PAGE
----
After the Tigers I think I may have had the same or even more anticipation because we were going to an elephant camp! Thankfully, this time the camp was already open, so we bought our tickets at the front, and walked inside! First we just walked around a bit to see things like how big elephant dung is, and how big their foot is! They are both really huge! I think my foot was like a fifth of the size of the elephants! Then, since the tickets showed that a show was nearby and close time-wise, so we hurried to this awesome amphitheater type thing, and got some AWESOME seats! We were in the first row! When the elephants first came out they were carrying a cool sign that said “The Elephant Show!” in English and a few other languages that I’m pretty sure that said the same thing. Following the first two elephants that were carrying the sign were about 12 other elephants, all of them being directed by another trainer! They started doing stuff that you see on TV, like trumpeting and the like, but there was one really funny elephant that didn’t really listen to his master, because he kept stealing his hat and waving it around like a trophy while running around the arena with his trainer chasing him! Then they started PAINTING!!! They made pictures like elephants, trees, and lots of other stuff that was really well done! And they were all made by elephants! They started playing darts after that, and they pulled two random people from the crowd to be this elephant’s opponents! The people from the crowd won, but barely! But while everybody’s attention was on the people that were playing darts, other trainers had wheeled out a SOCCER NET!!! They were going to have elephants play soccer! Two elephants were strikers, while one was the goalie. The two strikers were taking turns shooting at the goal, but the elephant playing goalie was SUPER at his job! He may have blocked 80% of all the shots that were taken!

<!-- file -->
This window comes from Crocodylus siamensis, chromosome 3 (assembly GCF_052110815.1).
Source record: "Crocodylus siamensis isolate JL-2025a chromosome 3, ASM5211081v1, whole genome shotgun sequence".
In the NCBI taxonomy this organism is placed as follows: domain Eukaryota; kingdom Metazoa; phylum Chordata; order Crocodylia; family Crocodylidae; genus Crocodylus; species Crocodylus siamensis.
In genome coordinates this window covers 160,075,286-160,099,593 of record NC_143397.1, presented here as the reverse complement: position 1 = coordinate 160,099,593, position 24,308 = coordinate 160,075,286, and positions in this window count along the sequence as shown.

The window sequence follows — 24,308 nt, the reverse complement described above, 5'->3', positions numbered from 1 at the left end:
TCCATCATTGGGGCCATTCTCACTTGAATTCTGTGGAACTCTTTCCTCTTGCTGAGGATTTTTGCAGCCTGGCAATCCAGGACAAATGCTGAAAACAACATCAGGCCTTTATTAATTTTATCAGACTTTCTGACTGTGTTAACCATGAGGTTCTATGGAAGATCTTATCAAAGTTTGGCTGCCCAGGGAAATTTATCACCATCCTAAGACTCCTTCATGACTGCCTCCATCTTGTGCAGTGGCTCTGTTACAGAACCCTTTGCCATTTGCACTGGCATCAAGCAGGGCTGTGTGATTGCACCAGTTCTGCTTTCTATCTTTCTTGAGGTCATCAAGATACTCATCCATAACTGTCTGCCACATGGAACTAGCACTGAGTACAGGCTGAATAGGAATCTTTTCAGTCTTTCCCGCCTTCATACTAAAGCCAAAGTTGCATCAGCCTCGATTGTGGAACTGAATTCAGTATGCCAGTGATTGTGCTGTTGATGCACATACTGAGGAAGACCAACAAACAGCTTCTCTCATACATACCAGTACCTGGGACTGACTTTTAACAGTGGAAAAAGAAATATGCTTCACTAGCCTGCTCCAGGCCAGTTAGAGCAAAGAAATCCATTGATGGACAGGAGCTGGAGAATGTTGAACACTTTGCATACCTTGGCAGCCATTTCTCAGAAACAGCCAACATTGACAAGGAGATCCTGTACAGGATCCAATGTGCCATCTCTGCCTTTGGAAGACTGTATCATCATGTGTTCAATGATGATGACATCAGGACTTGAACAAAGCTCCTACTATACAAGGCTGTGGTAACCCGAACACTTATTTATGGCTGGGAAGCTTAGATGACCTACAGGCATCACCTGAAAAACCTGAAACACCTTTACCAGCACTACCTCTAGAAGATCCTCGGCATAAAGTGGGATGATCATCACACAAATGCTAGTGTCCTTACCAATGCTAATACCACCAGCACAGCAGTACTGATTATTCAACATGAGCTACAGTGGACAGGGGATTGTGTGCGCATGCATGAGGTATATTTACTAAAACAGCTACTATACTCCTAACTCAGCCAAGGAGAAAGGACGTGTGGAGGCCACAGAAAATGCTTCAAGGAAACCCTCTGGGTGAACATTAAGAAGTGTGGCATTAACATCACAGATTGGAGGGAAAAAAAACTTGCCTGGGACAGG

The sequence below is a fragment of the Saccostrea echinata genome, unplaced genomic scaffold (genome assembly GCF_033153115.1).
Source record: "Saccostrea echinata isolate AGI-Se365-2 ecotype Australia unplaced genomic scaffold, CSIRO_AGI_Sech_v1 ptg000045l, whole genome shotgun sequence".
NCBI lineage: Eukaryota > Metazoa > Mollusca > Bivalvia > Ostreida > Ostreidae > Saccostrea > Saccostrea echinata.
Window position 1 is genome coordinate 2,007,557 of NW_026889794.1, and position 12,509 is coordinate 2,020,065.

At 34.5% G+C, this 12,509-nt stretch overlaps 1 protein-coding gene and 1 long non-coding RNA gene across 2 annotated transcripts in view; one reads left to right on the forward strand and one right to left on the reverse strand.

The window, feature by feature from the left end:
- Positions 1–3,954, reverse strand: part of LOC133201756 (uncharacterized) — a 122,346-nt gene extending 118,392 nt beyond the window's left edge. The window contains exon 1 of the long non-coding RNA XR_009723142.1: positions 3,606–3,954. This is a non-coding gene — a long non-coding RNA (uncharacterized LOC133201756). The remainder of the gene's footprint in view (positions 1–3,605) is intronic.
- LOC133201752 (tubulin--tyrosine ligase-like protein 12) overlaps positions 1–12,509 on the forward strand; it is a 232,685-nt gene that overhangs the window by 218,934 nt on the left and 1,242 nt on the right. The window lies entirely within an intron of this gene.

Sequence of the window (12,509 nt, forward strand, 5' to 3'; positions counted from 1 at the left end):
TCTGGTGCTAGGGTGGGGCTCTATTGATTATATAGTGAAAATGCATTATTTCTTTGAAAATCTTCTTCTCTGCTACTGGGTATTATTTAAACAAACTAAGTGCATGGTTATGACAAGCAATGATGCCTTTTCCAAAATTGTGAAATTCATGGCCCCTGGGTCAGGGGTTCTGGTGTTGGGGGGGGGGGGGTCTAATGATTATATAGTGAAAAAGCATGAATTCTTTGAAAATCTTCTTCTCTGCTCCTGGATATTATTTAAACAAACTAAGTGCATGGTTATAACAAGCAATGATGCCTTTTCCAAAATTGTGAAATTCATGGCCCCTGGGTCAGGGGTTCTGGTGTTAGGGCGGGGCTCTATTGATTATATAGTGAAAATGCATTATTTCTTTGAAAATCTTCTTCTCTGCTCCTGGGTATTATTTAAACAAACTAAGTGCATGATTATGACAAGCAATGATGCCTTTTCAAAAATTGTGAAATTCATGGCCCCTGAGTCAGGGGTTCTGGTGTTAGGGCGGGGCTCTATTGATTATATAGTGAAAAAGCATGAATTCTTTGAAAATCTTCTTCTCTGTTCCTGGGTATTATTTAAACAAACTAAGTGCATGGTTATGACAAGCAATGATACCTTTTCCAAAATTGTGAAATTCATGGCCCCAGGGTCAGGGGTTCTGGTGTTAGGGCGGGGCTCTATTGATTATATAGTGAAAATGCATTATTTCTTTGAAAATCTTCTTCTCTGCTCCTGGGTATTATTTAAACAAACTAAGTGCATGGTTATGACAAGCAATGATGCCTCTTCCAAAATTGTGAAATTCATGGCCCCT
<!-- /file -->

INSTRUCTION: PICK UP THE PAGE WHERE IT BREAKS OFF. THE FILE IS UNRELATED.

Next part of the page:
Then when the show ended, we hurriedly walked through the camp with much excitement, because we were now going TO RIDE ON THE ELEPHANTS!!!!! There was this really cool wooden platform, and even though there wasn’t really a line, there was certainly the ability to make a HUGE line! Dad and I went first onto our elephant, and we rode in this really cool box thing that was on the elephants back, while the trainer, driver, or steerer sits on the elephants neck. Our elephant was the hungry one, since it was always eating! Since it was hungry, it kept going wherever there were plants, and it was scary because it sometimes brought us to the edge of HUGE cliffs, for a snack!